Deepin

Chrome Remote Desktop is used on Deepin 15 for remote assistance

If you’ve installed the latest pre-stable edition of Deepin 15 (Deepin 2015), which I just wrote about earlier today (see Deepin 15. This could be the best Linux desktop distribution of the year), a module you’ll find in the Control Center, is Remote Assistance.

It’s a feature that makes it easy to request assistance from other Deepin users, or give assistance to others – remotely.

In the area of technical support, it’s nothing new, but it’s the first time I can recall seeing it integrated in the control center of a Linux distribution. And the integration, like almost every aspect of what I’ve seen on Deepin 15 alpha 2, is smooth.

To use it, slide in the Deepin Control Center and click on the Remote Assistance module. The available options are shown in Figure 1. Clicking on the Share option will cause the system to generate an alpha-numeric (verification) code.

Deepin Control Center Remote Assistance
Figure 1: Remote Assistance module of Deepin Control Center

Copy the code and give it to the other party giving assistance.

Deepin Control Center verification code
Figure 2: Generated verification code of Remote Assistance module of Deepin Control Center

The other party will then click on the Access option of his Remote Assistance module and paste the code. Therein begins the chatting between your computer and his.

Deepin 15 remore assistance
Figure 3: Accessing a Deepin 15 desktop using verification code of Remote Assistance

For a Linux desktop distribution, that’s a very user-friendly feature. And it’s made possible by the Chrome Remote Desktop. That’s the part that worries me – a bit.

Why?

Chrome Remote Desktop is a Google Chrome app designed to make it easy to “securely access your files or applications from another computer. Or you can give a friend temporary access to your desktop so they can help you solve a computer problem”. So all the communication between the computers involved in a Chrome Remote Desktop session takes place over a Google property.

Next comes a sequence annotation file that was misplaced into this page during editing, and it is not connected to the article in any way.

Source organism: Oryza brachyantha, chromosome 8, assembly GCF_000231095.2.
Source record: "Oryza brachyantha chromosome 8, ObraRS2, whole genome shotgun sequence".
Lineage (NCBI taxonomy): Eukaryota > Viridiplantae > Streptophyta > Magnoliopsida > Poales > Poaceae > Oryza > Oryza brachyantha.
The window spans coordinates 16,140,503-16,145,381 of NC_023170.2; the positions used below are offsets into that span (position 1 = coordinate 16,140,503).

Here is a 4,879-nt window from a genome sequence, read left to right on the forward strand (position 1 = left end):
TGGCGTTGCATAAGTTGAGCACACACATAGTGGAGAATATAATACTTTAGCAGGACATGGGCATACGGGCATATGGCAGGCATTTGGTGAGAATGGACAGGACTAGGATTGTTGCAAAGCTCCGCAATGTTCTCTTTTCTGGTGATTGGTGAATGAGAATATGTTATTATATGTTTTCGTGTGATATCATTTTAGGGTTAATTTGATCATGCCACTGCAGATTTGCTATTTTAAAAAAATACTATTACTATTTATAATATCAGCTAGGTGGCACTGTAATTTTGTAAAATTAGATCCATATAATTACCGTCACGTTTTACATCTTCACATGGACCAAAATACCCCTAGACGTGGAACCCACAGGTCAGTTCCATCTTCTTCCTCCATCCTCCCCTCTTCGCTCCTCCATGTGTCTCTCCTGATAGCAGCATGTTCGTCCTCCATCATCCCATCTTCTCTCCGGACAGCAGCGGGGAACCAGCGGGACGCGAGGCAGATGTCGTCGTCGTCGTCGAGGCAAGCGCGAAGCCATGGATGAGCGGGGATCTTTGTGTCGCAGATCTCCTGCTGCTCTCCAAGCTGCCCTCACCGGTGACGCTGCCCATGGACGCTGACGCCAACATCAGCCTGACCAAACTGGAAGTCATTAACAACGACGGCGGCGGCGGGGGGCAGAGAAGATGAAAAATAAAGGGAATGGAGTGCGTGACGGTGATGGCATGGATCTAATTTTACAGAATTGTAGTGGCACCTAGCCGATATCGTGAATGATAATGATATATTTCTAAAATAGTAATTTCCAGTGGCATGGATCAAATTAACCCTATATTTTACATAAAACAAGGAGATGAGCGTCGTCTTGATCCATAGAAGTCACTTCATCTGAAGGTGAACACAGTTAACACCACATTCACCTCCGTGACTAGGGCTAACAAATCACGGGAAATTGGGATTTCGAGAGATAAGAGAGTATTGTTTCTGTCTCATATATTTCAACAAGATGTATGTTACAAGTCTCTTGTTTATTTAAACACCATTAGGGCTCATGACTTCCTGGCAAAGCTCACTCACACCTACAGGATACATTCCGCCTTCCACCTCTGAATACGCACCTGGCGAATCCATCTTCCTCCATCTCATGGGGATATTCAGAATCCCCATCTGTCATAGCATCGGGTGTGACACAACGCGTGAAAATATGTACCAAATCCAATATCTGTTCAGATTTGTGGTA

In terms of privacy, whether that’s good or bad is open to discussion, but I don’t trust Google. I wouldn’t use this service to access any of my computers remotely, or use it to request access from anybody. But that’s because I can handle any issues on my computers or have other means of accessing them remotely. Just be aware, if you use Deepin, of a potential privacy implication that comes with using the distribution’s Remote Assistance feature.

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7 Comments

  1. Alexandra Dill

    Chrome RDP is good. Additionally, you may also have a look at R-HUB remote support servers. It works on iOS, Android, Windows, MAC etc.

  2. L.P. McCracken

    I understand the concern for Google-based privacy, but no mention of concern for China-based privacy? Your previous article mentions that Deepin is developed in China, which seems to have a sour reputation with respect to privacy. Is there more to this or is there something I’m missing? Thanks.

    • If the Remote Assistance is running over a platform based in China, then we can and should worry about “China-based privacy”. I’m pointing out the “Google-based privacy” because there’s a long history there.

      Most of the applications installed on Deepin, as with all Linux distributions, are Free Software, so nothing to worry about there, unless there’s a backdoor somewhere that we don’t know about

    • It is based on ubuntu and the deepin parts are also all open source https://github.com/linuxdeepin

      • From the list of repos in /etc/apt/sources.list, this edition of Deepin sure looks like a Debian-based distribution, not Ubuntu. So @McCracken. seems to be right.

  3. To be fair, this is not the first time. KDE has had this feature for quite some time with its remote desktop sharing feature. See here for details:
    https://docs.kde.org/trunk4/en/kdenetwork/krfb/krfb-configuration.html

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